For UX/UI designers Katie Naiser and Andrew Han, trust is absolutely necessary – trust in their teams, trust in their missions and trust in their intuition. They’re two designers among the many people at Toyota Connected North America (TCNA) who help to instill that same confidence within millions of customers they serve.
Before touchscreens and infotainment systems, user experience and user interface (UX/UI) used to simply mean interior ergonomics. As cars have become more connected, the term become synonymous with how drivers and passengers interact with in-cabin displays.
Trust in Data
Data empowered TCNA and Toyota Motor North America (TMNA) to propose that the latest Toyota Audio Multimedia and Lexus Interface should be designed for a global audience with region-specific variations.
“Our leaders spent a lot of time in Japan,” said Naiser. “We got together because we all had the same goal in mind – to build the best systems for our drivers.”
Naiser continued, “Some drivers in other parts of the world tend to be a lot more patient than U.S. drivers. Those in other regions may take more time to familiarize themselves with a particular system.”
Driving speeds and display languages can obviously vary quite a bit different from region to region.
This is where Naiser’s expertise comes into play, focusing on the Cloud Navigation experience. She pores through data, including third-party surveys, customer clinics, supplier feedback and forums, she is able to better understand the needs and expectations of Toyota and Lexus customers.
Naiser points to helping design a look and a feel that complements vehicles’ interiors. When she and her colleagues took the Cloud Navigation system they helped design from the bench test unit to the Lexus NX early on to test it in the real world, they noticed some of the more nuanced colors could wash out. So, they changed it.
“We were able to push that out without even having to do an over-the-air update,” she said. “That was really cool. That allowed us to create a better mapping experience that was more accessible.”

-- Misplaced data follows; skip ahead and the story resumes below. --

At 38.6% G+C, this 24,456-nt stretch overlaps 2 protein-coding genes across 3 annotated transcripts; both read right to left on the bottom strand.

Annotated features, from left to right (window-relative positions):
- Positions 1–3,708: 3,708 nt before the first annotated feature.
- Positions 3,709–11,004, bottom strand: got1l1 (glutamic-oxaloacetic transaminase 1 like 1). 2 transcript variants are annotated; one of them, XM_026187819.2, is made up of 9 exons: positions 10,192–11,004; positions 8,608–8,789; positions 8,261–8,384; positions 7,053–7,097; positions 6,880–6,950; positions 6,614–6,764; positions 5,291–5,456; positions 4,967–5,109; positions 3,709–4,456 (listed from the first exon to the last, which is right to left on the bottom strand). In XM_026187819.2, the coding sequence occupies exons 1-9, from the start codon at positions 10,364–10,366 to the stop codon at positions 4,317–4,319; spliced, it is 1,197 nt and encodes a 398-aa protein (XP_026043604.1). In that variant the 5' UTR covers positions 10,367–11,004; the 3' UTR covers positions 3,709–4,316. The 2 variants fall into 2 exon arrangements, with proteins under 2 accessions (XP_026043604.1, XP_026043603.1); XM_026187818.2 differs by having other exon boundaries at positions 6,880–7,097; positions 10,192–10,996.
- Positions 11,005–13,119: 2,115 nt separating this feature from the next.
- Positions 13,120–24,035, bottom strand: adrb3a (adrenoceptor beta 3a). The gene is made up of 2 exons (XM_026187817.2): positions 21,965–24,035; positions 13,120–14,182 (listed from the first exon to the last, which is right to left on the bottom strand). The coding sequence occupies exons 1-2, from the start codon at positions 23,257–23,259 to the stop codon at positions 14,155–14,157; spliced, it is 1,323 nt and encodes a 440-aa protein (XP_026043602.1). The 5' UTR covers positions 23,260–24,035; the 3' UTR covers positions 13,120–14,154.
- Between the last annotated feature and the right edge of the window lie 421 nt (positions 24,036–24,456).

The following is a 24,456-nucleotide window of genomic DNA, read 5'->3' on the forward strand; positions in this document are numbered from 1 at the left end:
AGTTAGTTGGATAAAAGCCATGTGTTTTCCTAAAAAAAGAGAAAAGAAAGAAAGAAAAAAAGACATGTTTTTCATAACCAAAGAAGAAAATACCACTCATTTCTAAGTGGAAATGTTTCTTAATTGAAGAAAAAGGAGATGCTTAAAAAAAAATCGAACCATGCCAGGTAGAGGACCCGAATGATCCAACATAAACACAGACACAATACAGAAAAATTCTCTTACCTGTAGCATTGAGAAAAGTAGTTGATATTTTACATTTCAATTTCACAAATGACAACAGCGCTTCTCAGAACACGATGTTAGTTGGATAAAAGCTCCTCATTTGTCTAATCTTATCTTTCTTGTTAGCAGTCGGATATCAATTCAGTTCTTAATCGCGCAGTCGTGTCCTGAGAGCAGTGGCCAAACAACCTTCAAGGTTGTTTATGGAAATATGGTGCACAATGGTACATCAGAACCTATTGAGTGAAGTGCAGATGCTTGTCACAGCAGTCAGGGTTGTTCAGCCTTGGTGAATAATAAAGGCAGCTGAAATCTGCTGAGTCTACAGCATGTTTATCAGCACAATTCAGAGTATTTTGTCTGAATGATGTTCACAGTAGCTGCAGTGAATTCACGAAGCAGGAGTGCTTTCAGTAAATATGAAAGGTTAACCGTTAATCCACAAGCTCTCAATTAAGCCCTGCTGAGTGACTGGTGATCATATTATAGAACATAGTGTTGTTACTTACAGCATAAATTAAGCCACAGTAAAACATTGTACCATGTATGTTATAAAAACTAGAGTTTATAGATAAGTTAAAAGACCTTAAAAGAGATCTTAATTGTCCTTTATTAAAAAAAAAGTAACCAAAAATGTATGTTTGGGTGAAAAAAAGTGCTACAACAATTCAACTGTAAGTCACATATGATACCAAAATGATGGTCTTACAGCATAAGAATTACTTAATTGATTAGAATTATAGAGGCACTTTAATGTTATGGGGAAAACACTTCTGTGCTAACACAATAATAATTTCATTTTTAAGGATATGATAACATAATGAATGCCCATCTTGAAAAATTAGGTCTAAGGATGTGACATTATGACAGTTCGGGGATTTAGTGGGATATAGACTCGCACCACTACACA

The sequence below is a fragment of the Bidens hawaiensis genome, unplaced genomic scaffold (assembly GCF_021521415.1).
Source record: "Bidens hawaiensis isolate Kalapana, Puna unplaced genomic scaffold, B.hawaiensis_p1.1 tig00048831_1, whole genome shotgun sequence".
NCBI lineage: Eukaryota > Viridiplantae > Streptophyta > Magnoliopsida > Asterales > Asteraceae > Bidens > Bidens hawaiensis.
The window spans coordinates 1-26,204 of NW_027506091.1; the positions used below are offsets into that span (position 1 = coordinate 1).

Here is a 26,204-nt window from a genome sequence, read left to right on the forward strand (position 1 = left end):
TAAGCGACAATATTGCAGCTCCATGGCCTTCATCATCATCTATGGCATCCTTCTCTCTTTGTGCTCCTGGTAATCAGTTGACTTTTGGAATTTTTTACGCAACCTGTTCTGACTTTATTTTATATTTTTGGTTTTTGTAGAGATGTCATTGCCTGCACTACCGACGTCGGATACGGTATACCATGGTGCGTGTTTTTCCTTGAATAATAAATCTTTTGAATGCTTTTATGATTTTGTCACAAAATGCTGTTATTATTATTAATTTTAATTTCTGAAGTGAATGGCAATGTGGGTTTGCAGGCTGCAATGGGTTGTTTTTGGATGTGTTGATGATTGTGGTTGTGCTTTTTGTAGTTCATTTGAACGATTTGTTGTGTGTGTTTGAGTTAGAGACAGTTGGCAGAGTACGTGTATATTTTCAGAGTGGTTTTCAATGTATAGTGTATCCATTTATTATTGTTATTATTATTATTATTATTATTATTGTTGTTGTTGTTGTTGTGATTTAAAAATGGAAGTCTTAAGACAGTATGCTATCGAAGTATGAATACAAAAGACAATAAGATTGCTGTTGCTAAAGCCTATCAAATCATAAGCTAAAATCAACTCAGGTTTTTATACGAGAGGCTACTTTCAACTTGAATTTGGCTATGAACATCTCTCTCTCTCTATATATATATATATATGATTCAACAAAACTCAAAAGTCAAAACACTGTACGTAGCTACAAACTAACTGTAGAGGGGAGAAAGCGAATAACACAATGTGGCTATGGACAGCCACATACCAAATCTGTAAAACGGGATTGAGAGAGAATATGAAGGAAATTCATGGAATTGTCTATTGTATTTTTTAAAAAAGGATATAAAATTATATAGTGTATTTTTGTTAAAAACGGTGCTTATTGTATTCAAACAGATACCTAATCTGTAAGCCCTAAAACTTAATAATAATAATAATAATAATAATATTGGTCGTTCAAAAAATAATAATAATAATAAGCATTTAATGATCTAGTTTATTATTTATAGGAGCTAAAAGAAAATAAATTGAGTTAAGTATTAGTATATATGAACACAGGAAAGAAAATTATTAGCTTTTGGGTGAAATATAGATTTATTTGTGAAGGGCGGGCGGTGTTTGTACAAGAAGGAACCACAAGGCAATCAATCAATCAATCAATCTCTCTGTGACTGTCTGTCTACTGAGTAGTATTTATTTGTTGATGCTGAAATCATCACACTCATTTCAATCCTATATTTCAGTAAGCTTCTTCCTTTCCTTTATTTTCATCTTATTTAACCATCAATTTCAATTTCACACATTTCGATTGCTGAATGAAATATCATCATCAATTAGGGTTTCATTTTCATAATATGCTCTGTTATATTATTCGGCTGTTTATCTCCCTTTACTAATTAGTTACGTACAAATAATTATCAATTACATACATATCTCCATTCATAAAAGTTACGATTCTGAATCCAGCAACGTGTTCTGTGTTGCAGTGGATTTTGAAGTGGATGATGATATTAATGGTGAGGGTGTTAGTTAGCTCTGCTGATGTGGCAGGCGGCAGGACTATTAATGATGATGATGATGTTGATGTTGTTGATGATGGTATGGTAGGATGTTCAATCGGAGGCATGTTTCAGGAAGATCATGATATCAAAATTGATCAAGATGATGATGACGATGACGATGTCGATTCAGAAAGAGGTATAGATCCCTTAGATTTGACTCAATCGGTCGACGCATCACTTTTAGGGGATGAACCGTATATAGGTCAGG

Trust in Intuition
“There’s a ‘heart’ side to data,” said Han, a senior UX/UI designer working on next-generation technologies. “You can base decisions strictly on in-the-moment data and research, but it's important to broaden your perspective by understanding things like the product landscape, previous learnings and behavioral patterns. This adjacent information helps us build more empathy and design intuition. From there, it's easier to piece a story together that supports the customer and business initiatives.”
Since Toyota sells vehicles to drivers in all different backgrounds, “When your users are everyone, it can be tough to hone in on just one focus group,” said Han.
Naiser echoes those sentiments.
“Good designs come from our testing, recruiting a wide variety of users,” she said. Part of a designer's job is to have a very empathetic mindset and consider an even wider variety of users.
“It’s easy to get bogged down with functional requirements, legal requirements, technical specs and other limitations,” said Naiser. “I always think back to what my manager has taught me throughout the years at TC – what is the most human decision to make here?”
Trust in Experience
Han’s office space has a 1,458-piece Lego car sitting on a shelf just behind his desk.
“I grew up loving Legos and in love with drawing,” he said. “I had my mom sign me up for cartoon-drawing classes; I would be drawing comic books all the time.”
Han always felt at home in the arts, but logic told him he should go into medicine. His experience with high school science classes steered him back, though.